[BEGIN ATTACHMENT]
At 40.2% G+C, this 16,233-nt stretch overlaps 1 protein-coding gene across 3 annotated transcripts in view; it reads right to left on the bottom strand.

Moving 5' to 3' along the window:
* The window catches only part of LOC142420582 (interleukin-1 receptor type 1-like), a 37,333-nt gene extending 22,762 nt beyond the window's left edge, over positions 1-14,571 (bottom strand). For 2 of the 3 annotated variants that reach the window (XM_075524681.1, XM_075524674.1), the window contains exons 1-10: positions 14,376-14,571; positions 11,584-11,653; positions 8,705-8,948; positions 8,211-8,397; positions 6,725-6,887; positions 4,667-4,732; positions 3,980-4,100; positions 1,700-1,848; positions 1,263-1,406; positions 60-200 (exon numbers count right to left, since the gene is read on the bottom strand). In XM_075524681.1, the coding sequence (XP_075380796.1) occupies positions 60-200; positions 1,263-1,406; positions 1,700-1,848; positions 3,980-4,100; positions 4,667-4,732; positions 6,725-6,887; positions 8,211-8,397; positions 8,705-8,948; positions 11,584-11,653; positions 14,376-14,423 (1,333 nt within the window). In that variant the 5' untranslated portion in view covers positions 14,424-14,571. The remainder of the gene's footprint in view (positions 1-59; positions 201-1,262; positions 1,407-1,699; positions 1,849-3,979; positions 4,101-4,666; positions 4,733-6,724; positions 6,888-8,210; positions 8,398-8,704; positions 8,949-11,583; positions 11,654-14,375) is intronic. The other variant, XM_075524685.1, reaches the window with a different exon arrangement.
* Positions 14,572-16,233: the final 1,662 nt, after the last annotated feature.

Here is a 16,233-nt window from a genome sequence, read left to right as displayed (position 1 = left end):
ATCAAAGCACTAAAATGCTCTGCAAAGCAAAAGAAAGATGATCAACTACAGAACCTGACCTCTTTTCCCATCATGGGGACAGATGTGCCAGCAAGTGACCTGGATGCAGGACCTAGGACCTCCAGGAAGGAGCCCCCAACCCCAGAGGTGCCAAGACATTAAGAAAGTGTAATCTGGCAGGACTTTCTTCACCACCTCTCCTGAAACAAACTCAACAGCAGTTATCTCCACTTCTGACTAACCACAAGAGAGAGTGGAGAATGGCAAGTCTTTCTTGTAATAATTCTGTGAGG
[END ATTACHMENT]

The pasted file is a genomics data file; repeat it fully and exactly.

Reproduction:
At 40.2% G+C, this 16,233-nt stretch overlaps 1 protein-coding gene across 3 annotated transcripts in view; it reads right to left on the bottom strand.

Moving 5' to 3' along the window:
* The window catches only part of LOC142420582 (interleukin-1 receptor type 1-like), a 37,333-nt gene extending 22,762 nt beyond the window's left edge, over positions 1-14,571 (bottom strand). For 2 of the 3 annotated variants that reach the window (XM_075524681.1, XM_075524674.1), the window contains exons 1-10: positions 14,376-14,571; positions 11,584-11,653; positions 8,705-8,948; positions 8,211-8,397; positions 6,725-6,887; positions 4,667-4,732; positions 3,980-4,100; positions 1,700-1,848; positions 1,263-1,406; positions 60-200 (exon numbers count right to left, since the gene is read on the bottom strand). In XM_075524681.1, the coding sequence (XP_075380796.1) occupies positions 60-200; positions 1,263-1,406; positions 1,700-1,848; positions 3,980-4,100; positions 4,667-4,732; positions 6,725-6,887; positions 8,211-8,397; positions 8,705-8,948; positions 11,584-11,653; positions 14,376-14,423 (1,333 nt within the window). In that variant the 5' untranslated portion in view covers positions 14,424-14,571. The remainder of the gene's footprint in view (positions 1-59; positions 201-1,262; positions 1,407-1,699; positions 1,849-3,979; positions 4,101-4,666; positions 4,733-6,724; positions 6,888-8,210; positions 8,398-8,704; positions 8,949-11,583; positions 11,654-14,375) is intronic. The other variant, XM_075524685.1, reaches the window with a different exon arrangement.
* Positions 14,572-16,233: the final 1,662 nt, after the last annotated feature.

Here is a 16,233-nt window from a genome sequence, read left to right as displayed (position 1 = left end):
ATCAAAGCACTAAAATGCTCTGCAAAGCAAAAGAAAGATGATCAACTACAGAACCTGACCTCTTTTCCCATCATGGGGACAGATGTGCCAGCAAGTGACCTGGATGCAGGACCTAGGACCTCCAGGAAGGAGCCCCCAACCCCAGAGGTGCCAAGACATTAAGAAAGTGTAATCTGGCAGGACTTTCTTCACCACCTCTCCTGAAACAAACTCAACAGCAGTTATCTCCACTTCTGACTAACCACAAGAGAGAGTGGAGAATGGCAAGTCTTTCTTGTAATAATTCTGTGAGG